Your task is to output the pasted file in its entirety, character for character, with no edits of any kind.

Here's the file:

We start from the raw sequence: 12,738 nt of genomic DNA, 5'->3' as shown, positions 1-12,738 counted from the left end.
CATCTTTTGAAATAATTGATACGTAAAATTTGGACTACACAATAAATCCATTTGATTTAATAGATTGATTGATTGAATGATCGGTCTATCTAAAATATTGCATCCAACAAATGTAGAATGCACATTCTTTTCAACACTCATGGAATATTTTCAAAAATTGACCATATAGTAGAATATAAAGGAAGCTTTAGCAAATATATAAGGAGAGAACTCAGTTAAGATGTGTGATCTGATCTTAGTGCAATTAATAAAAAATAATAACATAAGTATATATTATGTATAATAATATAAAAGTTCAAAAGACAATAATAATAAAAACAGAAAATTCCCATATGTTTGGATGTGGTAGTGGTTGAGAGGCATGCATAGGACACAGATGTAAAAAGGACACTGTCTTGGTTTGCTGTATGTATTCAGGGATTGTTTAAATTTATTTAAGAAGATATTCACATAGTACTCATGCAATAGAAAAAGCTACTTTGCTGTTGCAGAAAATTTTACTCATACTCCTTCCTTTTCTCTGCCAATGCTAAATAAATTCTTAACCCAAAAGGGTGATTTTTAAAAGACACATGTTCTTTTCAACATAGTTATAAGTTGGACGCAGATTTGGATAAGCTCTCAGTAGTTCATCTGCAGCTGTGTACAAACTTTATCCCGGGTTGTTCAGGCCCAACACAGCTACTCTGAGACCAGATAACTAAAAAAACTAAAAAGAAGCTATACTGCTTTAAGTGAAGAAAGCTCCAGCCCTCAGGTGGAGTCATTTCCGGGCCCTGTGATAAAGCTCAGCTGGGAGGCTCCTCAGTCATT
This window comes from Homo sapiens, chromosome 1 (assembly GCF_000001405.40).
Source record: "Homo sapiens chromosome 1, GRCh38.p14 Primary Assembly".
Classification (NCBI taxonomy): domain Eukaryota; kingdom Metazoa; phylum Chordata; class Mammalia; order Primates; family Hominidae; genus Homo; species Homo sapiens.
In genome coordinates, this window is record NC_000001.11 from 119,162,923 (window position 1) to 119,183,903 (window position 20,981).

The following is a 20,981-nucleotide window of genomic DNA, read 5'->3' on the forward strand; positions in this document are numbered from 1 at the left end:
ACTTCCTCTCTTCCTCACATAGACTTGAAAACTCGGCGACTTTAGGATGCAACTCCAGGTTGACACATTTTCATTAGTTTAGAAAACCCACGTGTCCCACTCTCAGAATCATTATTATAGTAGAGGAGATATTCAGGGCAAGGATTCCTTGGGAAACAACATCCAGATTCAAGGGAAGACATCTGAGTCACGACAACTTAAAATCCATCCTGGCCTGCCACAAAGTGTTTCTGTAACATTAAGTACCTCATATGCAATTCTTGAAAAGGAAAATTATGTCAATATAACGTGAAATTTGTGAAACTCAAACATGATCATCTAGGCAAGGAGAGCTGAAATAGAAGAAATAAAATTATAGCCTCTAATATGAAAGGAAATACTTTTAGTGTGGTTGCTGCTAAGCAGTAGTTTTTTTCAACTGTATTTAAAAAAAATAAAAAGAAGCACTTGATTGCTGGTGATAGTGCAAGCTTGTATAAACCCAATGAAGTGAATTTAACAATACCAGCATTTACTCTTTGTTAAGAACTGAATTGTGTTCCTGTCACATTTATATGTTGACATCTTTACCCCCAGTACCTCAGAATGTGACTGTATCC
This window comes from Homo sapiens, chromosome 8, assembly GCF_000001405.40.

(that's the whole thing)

We start from the raw sequence: 12,738 nt of genomic DNA, 5'->3' as shown, positions 1-12,738 counted from the left end.
CATCTTTTGAAATAATTGATACGTAAAATTTGGACTACACAATAAATCCATTTGATTTAATAGATTGATTGATTGAATGATCGGTCTATCTAAAATATTGCATCCAACAAATGTAGAATGCACATTCTTTTCAACACTCATGGAATATTTTCAAAAATTGACCATATAGTAGAATATAAAGGAAGCTTTAGCAAATATATAAGGAGAGAACTCAGTTAAGATGTGTGATCTGATCTTAGTGCAATTAATAAAAAATAATAACATAAGTATATATTATGTATAATAATATAAAAGTTCAAAAGACAATAATAATAAAAACAGAAAATTCCCATATGTTTGGATGTGGTAGTGGTTGAGAGGCATGCATAGGACACAGATGTAAAAAGGACACTGTCTTGGTTTGCTGTATGTATTCAGGGATTGTTTAAATTTATTTAAGAAGATATTCACATAGTACTCATGCAATAGAAAAAGCTACTTTGCTGTTGCAGAAAATTTTACTCATACTCCTTCCTTTTCTCTGCCAATGCTAAATAAATTCTTAACCCAAAAGGGTGATTTTTAAAAGACACATGTTCTTTTCAACATAGTTATAAGTTGGACGCAGATTTGGATAAGCTCTCAGTAGTTCATCTGCAGCTGTGTACAAACTTTATCCCGGGTTGTTCAGGCCCAACACAGCTACTCTGAGACCAGATAACTAAAAAAACTAAAAAGAAGCTATACTGCTTTAAGTGAAGAAAGCTCCAGCCCTCAGGTGGAGTCATTTCCGGGCCCTGTGATAAAGCTCAGCTGGGAGGCTCCTCAGTCATT
This window comes from Homo sapiens, chromosome 1 (assembly GCF_000001405.40).
Source record: "Homo sapiens chromosome 1, GRCh38.p14 Primary Assembly".
Classification (NCBI taxonomy): domain Eukaryota; kingdom Metazoa; phylum Chordata; class Mammalia; order Primates; family Hominidae; genus Homo; species Homo sapiens.
In genome coordinates, this window is record NC_000001.11 from 119,162,923 (window position 1) to 119,183,903 (window position 20,981).

The following is a 20,981-nucleotide window of genomic DNA, read 5'->3' on the forward strand; positions in this document are numbered from 1 at the left end:
ACTTCCTCTCTTCCTCACATAGACTTGAAAACTCGGCGACTTTAGGATGCAACTCCAGGTTGACACATTTTCATTAGTTTAGAAAACCCACGTGTCCCACTCTCAGAATCATTATTATAGTAGAGGAGATATTCAGGGCAAGGATTCCTTGGGAAACAACATCCAGATTCAAGGGAAGACATCTGAGTCACGACAACTTAAAATCCATCCTGGCCTGCCACAAAGTGTTTCTGTAACATTAAGTACCTCATATGCAATTCTTGAAAAGGAAAATTATGTCAATATAACGTGAAATTTGTGAAACTCAAACATGATCATCTAGGCAAGGAGAGCTGAAATAGAAGAAATAAAATTATAGCCTCTAATATGAAAGGAAATACTTTTAGTGTGGTTGCTGCTAAGCAGTAGTTTTTTTCAACTGTATTTAAAAAAAATAAAAAGAAGCACTTGATTGCTGGTGATAGTGCAAGCTTGTATAAACCCAATGAAGTGAATTTAACAATACCAGCATTTACTCTTTGTTAAGAACTGAATTGTGTTCCTGTCACATTTATATGTTGACATCTTTACCCCCAGTACCTCAGAATGTGACTGTATCC
This window comes from Homo sapiens, chromosome 8, assembly GCF_000001405.40.